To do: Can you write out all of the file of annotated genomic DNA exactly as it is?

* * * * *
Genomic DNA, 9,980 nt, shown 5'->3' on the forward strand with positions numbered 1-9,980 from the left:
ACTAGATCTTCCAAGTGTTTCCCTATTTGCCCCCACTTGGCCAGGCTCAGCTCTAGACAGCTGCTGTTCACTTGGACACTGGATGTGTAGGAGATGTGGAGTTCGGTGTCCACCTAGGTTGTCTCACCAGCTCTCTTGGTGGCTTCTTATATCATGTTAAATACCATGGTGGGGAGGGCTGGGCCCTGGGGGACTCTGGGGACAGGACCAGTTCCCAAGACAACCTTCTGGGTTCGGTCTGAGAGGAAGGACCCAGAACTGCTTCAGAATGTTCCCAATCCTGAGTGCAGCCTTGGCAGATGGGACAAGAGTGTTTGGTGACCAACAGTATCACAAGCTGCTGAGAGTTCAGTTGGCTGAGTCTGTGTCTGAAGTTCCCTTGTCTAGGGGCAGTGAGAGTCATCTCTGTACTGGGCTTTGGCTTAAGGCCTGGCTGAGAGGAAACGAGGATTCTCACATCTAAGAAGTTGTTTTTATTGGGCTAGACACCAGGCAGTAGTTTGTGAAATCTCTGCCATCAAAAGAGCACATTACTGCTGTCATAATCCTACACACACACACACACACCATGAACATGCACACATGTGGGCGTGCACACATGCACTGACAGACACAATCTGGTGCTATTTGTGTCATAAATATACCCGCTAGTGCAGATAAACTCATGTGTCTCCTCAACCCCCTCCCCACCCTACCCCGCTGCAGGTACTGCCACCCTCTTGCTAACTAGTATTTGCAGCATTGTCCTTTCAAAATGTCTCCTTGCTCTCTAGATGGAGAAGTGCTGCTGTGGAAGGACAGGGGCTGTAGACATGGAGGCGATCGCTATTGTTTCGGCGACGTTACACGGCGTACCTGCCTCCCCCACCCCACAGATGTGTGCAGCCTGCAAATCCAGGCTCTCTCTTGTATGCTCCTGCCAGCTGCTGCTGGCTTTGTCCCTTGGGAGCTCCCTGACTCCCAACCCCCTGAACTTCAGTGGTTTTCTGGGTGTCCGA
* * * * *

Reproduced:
Genomic DNA, 9,980 nt, shown 5'->3' on the forward strand with positions numbered 1-9,980 from the left:
ACTAGATCTTCCAAGTGTTTCCCTATTTGCCCCCACTTGGCCAGGCTCAGCTCTAGACAGCTGCTGTTCACTTGGACACTGGATGTGTAGGAGATGTGGAGTTCGGTGTCCACCTAGGTTGTCTCACCAGCTCTCTTGGTGGCTTCTTATATCATGTTAAATACCATGGTGGGGAGGGCTGGGCCCTGGGGGACTCTGGGGACAGGACCAGTTCCCAAGACAACCTTCTGGGTTCGGTCTGAGAGGAAGGACCCAGAACTGCTTCAGAATGTTCCCAATCCTGAGTGCAGCCTTGGCAGATGGGACAAGAGTGTTTGGTGACCAACAGTATCACAAGCTGCTGAGAGTTCAGTTGGCTGAGTCTGTGTCTGAAGTTCCCTTGTCTAGGGGCAGTGAGAGTCATCTCTGTACTGGGCTTTGGCTTAAGGCCTGGCTGAGAGGAAACGAGGATTCTCACATCTAAGAAGTTGTTTTTATTGGGCTAGACACCAGGCAGTAGTTTGTGAAATCTCTGCCATCAAAAGAGCACATTACTGCTGTCATAATCCTACACACACACACACACACCATGAACATGCACACATGTGGGCGTGCACACATGCACTGACAGACACAATCTGGTGCTATTTGTGTCATAAATATACCCGCTAGTGCAGATAAACTCATGTGTCTCCTCAACCCCCTCCCCACCCTACCCCGCTGCAGGTACTGCCACCCTCTTGCTAACTAGTATTTGCAGCATTGTCCTTTCAAAATGTCTCCTTGCTCTCTAGATGGAGAAGTGCTGCTGTGGAAGGACAGGGGCTGTAGACATGGAGGCGATCGCTATTGTTTCGGCGACGTTACACGGCGTACCTGCCTCCCCCACCCCACAGATGTGTGCAGCCTGCAAATCCAGGCTCTCTCTTGTATGCTCCTGCCAGCTGCTGCTGGCTTTGTCCCTTGGGAGCTCCCTGACTCCCAACCCCCTGAACTTCAGTGGTTTTCTGGGTGTCCGA